Yesterday we were in Stourbridge, and for mother’s day treated ourselves to a pie and pint at The Duke William, another delightful English pub. In fact Barry decided the steak and ale pie was the best he’s tasted in England. Considering it’s supposed to be a British speciality, we’ve been disappointed by most pies here – NZ pies could outshine most of them hands down!
UK visa challenges and opportunities
Staying at mum’s last week I was innocently listening to the TV with one ear (I generally avoid the box), while reading a book. Mostly the news holds little interest to me, but there was a feature on ‘BBC The One Show’ about the anomalies of the current spousal sponsored UK visa application process, since the government shifted the goal posts in July 2012 – unbeknownst to us until November that year when we’d already sold our house! We’d expected a fairly simple process, over two years. Ha! They changed it to five years, and included stringent financial requirements. Had I wanted to live in a house, or on a boat statically in a marina, I could’ve just got a job as a midwife in the NHS here. And met their requirements easily.
That was never my intention, and I suspect unlikely ever to be …
So my ears understandably pricked up at the news, hoping that by some miracle they’d decided to change the rules back.
No such luck.
The story featured two married couples, the wife of each was Australian, the husband British. Neither couple, through no fault of their own, were able to meet the new financial rules. The younger couple even had a small daughter. They’d met while he was in Australia, married and had a baby. Then he was diagnosed with a kidney problem entailing his return to UK for treatment. Anyway, I shan’t go into the ins and outs here, as to be fair I don’t really know them, but suffice it to say it seems that thousands of legitimate marriages each year are being denied entry to UK since this new ruling.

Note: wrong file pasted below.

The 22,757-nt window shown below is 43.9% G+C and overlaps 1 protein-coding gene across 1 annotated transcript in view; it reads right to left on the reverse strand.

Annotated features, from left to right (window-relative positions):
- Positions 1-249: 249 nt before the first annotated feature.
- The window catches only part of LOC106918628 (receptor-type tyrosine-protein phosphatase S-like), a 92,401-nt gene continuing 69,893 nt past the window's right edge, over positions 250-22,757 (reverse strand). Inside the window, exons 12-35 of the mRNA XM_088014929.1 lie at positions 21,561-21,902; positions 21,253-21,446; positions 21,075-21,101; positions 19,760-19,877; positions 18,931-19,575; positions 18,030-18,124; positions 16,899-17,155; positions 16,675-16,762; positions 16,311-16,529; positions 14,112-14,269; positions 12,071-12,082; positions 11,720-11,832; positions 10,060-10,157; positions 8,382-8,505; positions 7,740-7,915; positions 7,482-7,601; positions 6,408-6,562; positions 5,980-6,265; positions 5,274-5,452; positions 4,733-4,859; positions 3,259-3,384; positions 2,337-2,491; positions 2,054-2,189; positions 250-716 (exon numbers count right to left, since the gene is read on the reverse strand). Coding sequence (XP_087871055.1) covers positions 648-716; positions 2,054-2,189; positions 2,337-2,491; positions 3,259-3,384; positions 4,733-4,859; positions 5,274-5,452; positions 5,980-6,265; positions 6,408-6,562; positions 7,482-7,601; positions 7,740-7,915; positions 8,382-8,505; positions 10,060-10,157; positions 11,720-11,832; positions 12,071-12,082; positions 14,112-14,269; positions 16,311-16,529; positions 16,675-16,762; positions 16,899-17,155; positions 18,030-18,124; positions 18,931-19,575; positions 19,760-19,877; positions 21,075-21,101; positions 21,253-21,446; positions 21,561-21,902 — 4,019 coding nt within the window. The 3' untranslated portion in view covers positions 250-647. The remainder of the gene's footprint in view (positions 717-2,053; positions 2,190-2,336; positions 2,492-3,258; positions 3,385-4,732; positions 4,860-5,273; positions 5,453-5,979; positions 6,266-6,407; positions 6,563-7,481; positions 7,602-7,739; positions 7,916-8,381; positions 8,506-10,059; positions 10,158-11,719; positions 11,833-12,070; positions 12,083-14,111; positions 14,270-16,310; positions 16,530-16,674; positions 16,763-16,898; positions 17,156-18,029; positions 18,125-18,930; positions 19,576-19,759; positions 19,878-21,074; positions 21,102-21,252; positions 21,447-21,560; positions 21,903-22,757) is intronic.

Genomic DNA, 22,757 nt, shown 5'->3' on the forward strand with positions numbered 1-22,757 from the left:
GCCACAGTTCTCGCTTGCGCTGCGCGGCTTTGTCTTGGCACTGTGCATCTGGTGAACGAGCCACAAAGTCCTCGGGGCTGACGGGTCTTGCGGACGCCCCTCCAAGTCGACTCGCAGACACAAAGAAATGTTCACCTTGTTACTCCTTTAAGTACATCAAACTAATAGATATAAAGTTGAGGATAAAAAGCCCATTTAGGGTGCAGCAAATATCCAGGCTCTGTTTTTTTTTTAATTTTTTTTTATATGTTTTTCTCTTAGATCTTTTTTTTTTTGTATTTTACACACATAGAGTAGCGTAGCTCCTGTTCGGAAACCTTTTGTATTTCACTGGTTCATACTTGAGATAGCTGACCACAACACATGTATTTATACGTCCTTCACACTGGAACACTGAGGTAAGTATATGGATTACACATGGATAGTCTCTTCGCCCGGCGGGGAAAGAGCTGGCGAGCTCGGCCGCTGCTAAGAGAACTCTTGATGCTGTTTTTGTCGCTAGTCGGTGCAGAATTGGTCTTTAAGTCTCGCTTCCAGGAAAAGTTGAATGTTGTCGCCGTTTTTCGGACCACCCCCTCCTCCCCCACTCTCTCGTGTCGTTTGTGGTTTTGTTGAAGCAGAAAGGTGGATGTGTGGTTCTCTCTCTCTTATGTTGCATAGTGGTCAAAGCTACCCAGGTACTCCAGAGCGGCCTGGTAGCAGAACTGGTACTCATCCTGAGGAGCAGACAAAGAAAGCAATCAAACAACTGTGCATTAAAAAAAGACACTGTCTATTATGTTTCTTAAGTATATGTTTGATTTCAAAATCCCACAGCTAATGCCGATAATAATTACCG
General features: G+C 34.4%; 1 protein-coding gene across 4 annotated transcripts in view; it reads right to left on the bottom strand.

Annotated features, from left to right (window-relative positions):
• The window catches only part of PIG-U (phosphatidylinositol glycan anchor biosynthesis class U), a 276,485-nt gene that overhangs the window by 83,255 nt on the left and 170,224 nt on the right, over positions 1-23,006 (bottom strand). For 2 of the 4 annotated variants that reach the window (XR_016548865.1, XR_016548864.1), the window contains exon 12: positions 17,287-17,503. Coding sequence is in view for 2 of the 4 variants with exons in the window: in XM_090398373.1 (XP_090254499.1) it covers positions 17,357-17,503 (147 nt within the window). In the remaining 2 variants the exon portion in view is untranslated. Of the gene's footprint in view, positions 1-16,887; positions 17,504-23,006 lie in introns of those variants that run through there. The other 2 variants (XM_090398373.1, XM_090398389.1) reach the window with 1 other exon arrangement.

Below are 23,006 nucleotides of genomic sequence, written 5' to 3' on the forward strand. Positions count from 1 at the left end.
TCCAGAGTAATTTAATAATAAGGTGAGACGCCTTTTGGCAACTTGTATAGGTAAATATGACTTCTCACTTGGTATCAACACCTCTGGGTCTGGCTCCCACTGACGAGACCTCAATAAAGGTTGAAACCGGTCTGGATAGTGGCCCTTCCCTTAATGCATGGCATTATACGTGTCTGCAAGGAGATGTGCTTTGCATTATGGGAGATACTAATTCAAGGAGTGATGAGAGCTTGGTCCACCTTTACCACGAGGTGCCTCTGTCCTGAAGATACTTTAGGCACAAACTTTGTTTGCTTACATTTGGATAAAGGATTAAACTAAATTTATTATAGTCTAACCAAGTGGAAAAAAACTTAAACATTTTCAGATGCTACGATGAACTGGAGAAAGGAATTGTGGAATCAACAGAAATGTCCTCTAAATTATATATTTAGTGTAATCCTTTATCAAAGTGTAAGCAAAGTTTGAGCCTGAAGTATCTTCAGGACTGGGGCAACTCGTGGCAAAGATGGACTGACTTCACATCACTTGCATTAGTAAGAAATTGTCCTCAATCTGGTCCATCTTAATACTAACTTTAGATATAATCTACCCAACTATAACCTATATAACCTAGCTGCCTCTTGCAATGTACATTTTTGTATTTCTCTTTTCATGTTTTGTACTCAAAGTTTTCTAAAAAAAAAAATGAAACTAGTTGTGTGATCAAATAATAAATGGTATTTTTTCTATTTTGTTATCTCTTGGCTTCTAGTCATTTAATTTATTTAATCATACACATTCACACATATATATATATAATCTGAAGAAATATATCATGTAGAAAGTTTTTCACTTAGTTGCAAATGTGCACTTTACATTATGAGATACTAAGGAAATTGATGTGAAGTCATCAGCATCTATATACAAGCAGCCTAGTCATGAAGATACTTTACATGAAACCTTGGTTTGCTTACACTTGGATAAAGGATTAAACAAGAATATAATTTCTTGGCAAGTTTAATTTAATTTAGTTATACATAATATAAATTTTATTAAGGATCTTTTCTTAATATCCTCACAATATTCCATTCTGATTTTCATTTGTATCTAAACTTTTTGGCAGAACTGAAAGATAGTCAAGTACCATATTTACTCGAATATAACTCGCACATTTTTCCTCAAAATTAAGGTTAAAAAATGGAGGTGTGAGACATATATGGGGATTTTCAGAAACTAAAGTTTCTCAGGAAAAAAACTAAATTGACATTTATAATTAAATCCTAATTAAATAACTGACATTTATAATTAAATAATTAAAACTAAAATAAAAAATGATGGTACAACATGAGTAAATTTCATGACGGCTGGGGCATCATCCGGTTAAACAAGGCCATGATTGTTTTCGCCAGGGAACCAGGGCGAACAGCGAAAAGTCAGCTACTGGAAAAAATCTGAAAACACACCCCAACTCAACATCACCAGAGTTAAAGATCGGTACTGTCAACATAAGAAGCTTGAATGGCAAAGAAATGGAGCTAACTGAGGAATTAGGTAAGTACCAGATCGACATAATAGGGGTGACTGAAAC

While I totally understand the British Government’s need to be seen to be ‘doing something’ about the number of people claiming benefits, it feels very much as though they have picked on the only people they are able to ‘control’ to do this. It is causing intolerable pain to loving couples, committed to each other, but unable to be together.
For Barry and I, we have a bit of an uphill struggle to deal with now. We will have the required cash savings of £62,500 available (we had it previously due to the sale of our houses in NZ, topped up recently by Barry’s mum’s legacy), and mostly in ISAs (tax-free ‘Individual Savings Accounts’ from those not from these parts) by April. It’ll have to remain there for a minimum of six months before we make his next application in mid-October this year.
We have a small ‘buffer’ amount, but otherwise it’s time to put our heads to the grindstone and make our businesses work. I’ve been a little preoccupied of late caring for dad. Something I shall never regret prioritising.
As anyone who’s started a small business is likely to testify, the first year or two rarely bring profit. Ours are no different! Mine especially haven’t received a high amount of energy and focus.
However I now live by the philosophy that we can always make more money, but we can never make more time …
Listening to the stories on the TV made me feel very humbled too. If all goes to pot and we don’t manage to tick all the boxes (and believe me there are many!) on the immigration forms, we have options that mean we can still live together in NZ, as I have permanent residency there obtained in my own right (unless they’ve been sneaky and changed the rules there too while we’ve been away!).
But boy it would be a wrench now to leave my elderly mum, and my daughters, and grandsons, and return to NZ within the next 12 months.
So we’ve been researching and making notes for a while about what boxes we must tick, to convince the powers that be that we’re a legitimate couple, who won’t be ravaging the public purse …